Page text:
If you're one of the 4,800 8th-graders who didn't get a high school placement last week (or if you didn't like the placement you got) you may want to consider a charter school.

Most charter schools start in the elementary or middle schools gradesand don't accept students in 9th grade—but a few begin with high school and some others have seats for new students in 9th grade. All admit students by lottery. The application deadline is April 1. (Because April 1 is a Saturday, some charters are accepting applications until April 3. Make sure to check their websites.)

Our picks for Round 2 of high school admissions

Written by Laura Zingmond Thursday, 09 March 2017 17:09

If you’re an 8th-grader who wasn’t matched with a high school, you’re not alone. This year roughly 4,800 (out of nearly 77,000) students did not receive a match and will need to apply to high schools with open seats during Round 2 of admissions. Applications are due March 28.

The Round 2 high school fairs are scheduled for March 18 and 19, 11 am–2 pm at the Martin Luther King Jr. Educational Campus. Try to arrive early so you have plenty of time to meet with representatives from each school you’re interested in and with Department of Education enrollment personnel who can answer your questions.

Eighth-graders who are unhappy with their high school match may reapply during Round 2, but be aware that if you are accepted to another school, you forfeit your Round 1 match.

Current 9th-graders who are offered a 10th-grade seat, in the first or second round, will have the option of remaining at their current school. Ninth-graders who didn't submit an application last December may apply now to schools with open seats.

If your child didn't get the kindergarten spot you asked for, try to stay calm. Waitlists at sought-after schools move over the spring and summer. We have seen it happen year after year. Children get offers on a rolling basis as families make final choices. Hang in there.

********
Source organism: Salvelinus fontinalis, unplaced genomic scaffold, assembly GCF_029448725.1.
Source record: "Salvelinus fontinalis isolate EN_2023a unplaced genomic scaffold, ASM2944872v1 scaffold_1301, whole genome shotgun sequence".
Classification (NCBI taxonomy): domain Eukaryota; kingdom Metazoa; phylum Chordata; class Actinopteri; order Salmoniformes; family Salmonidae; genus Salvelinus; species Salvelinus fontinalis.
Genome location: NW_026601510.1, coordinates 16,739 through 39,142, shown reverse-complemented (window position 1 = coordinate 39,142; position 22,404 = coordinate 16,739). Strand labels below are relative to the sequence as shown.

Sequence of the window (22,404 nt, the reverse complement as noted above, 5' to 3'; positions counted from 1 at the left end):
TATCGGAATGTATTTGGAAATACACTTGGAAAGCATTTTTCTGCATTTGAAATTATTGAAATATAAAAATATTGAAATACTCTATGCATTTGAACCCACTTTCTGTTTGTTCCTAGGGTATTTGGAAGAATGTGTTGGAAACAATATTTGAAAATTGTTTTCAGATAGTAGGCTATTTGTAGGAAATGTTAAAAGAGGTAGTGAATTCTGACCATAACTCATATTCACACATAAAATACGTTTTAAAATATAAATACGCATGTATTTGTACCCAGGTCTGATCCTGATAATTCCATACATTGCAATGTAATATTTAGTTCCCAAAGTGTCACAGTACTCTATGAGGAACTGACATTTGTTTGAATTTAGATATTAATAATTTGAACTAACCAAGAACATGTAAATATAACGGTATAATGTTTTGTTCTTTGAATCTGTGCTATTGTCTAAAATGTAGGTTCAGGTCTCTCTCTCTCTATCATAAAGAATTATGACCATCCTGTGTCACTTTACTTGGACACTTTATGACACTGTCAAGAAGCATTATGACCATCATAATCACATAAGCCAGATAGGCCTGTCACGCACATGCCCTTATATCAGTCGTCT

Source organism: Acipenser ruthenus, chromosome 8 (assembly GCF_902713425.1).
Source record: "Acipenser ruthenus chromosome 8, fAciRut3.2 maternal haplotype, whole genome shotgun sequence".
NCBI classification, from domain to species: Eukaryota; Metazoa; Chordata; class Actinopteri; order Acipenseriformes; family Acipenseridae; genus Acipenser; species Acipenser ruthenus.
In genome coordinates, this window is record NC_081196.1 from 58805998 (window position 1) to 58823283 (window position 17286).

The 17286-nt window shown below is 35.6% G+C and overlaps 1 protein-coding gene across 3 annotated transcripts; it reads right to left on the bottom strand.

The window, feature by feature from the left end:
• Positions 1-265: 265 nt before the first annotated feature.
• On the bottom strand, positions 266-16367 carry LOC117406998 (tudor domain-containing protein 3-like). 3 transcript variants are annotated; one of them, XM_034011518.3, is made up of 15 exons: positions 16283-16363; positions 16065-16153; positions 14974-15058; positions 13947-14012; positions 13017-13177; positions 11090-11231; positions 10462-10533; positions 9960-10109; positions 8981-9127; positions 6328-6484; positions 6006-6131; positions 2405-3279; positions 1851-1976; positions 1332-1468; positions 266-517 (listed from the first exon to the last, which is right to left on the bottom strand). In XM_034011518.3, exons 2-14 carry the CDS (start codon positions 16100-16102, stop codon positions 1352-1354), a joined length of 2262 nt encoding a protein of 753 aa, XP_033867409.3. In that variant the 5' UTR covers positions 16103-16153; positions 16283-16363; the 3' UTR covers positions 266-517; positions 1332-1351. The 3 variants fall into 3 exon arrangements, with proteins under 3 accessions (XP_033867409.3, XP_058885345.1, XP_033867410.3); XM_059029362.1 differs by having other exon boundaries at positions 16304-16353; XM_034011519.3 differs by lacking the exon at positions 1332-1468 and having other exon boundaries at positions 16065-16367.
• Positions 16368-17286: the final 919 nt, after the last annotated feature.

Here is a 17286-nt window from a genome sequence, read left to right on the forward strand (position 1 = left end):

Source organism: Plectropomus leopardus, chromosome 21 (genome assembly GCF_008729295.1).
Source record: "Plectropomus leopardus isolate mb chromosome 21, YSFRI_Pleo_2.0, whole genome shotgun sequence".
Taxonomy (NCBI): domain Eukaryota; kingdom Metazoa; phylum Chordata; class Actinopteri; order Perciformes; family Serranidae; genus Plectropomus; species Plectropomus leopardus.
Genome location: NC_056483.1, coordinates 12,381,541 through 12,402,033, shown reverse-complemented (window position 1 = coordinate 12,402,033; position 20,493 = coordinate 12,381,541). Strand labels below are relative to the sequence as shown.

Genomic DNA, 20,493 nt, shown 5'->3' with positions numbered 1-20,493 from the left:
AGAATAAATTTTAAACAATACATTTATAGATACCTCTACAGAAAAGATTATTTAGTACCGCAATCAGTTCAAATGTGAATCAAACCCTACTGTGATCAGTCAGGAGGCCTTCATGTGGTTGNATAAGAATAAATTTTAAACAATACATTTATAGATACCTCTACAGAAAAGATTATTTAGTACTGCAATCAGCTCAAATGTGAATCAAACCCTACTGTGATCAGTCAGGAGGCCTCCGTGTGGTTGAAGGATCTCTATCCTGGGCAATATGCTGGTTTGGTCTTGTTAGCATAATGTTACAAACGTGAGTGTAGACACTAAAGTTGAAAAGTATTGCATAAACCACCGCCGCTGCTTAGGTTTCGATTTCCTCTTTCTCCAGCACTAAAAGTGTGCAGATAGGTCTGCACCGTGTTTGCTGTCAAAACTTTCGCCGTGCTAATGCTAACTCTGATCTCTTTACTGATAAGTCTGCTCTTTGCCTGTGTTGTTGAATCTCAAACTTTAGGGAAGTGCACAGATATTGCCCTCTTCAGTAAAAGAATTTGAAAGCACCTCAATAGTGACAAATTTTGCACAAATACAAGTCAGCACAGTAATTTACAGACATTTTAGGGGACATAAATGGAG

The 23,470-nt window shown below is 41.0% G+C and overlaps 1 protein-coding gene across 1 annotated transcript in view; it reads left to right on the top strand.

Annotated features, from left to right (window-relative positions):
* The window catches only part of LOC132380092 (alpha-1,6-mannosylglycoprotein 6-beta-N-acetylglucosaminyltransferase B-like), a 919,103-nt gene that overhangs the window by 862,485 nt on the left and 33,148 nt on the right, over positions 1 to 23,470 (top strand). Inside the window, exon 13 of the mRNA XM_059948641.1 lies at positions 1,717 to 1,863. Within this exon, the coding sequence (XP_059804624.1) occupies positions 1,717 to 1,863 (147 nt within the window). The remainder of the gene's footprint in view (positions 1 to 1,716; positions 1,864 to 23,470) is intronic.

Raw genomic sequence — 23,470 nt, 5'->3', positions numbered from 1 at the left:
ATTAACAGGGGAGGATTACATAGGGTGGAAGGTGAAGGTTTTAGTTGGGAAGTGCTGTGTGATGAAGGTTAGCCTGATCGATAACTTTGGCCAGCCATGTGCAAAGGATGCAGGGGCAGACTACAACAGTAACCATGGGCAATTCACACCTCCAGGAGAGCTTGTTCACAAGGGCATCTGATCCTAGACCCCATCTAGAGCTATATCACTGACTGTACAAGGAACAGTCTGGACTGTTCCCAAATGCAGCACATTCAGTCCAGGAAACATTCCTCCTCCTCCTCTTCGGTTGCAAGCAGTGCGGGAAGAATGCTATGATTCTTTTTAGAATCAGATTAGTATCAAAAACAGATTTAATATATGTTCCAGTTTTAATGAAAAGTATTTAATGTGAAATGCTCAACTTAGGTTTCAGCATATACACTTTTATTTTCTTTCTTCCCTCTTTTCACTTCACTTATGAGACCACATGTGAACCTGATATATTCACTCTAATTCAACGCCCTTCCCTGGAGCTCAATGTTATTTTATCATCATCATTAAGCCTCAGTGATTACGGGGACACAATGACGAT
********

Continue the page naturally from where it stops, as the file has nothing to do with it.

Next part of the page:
The city sent out offers for kindergarten seats this week: 49,064 students (71 percent) received an offer to their first choice; 12,897 (19 percent) got one of their other choices and 7,189 (10 percent) were shut out of all their choices. Some received offers to their zoned school even though they didn't list it. 

For the second year in a row, Francis Lewis High School in Queens, a huge, successful neighborhood high school that offers a plethora of programs for all students, got more applications from 8th-graders than any other school in the city, according to data released by the Department of Education this week. Nearly 10,000 (9,890) students applied to the school in 2016—listing it somewhere on their list of 12—including those lucky students who live in the zone and are guaranteed a seat. 

Midwood High School in Brooklyn, with its highly selective medical science and humanities programs, was second, receiving 9,717 applications. Three large neighborhood high schools in Queens—Forest Hills, Bayside and Benjamin N. Cardozo—were third, fourth and fifth on the list of 20 schools receiving the most applications. That's not surprising in a borough where the most popular high schools are over-crowded and operating with multiple start times.

Edward R. Murrow, a Brooklyn giant that accepts a wide range of students, was close behind with 6,977 applicants. 

UPDATE 3/10/17: High school decisions are out! We're impressed by all the supportive words and advice our readers are sharing with each other. Join the discussion in the comments section below and also check out and comment on our annual post of Round 2 picks.

The wait is almost over. High school decision letters will be distributed by Friday, March 10. Schools got the letters Wednesday, but don't expect to receive yours before Friday when many schools choose to hand them out at the end of the day. If your school mails the letters, you may not get yours until Saturday.